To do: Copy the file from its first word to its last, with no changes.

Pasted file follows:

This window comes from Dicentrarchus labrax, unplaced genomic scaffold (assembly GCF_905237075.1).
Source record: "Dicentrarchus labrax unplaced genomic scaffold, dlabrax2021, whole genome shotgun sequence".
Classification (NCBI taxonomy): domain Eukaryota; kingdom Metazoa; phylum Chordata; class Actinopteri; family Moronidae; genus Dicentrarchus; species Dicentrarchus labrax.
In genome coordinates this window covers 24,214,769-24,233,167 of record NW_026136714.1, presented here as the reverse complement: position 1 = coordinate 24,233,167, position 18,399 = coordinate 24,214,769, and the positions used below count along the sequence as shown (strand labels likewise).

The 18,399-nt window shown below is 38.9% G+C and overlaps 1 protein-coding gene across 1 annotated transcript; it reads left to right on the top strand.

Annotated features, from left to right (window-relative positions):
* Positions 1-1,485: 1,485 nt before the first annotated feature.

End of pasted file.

This window comes from Dicentrarchus labrax, unplaced genomic scaffold (assembly GCF_905237075.1).
Source record: "Dicentrarchus labrax unplaced genomic scaffold, dlabrax2021, whole genome shotgun sequence".
Classification (NCBI taxonomy): domain Eukaryota; kingdom Metazoa; phylum Chordata; class Actinopteri; family Moronidae; genus Dicentrarchus; species Dicentrarchus labrax.
In genome coordinates this window covers 24,214,769-24,233,167 of record NW_026136714.1, presented here as the reverse complement: position 1 = coordinate 24,233,167, position 18,399 = coordinate 24,214,769, and the positions used below count along the sequence as shown (strand labels likewise).

The 18,399-nt window shown below is 38.9% G+C and overlaps 1 protein-coding gene across 1 annotated transcript; it reads left to right on the top strand.

Annotated features, from left to right (window-relative positions):
* Positions 1-1,485: 1,485 nt before the first annotated feature.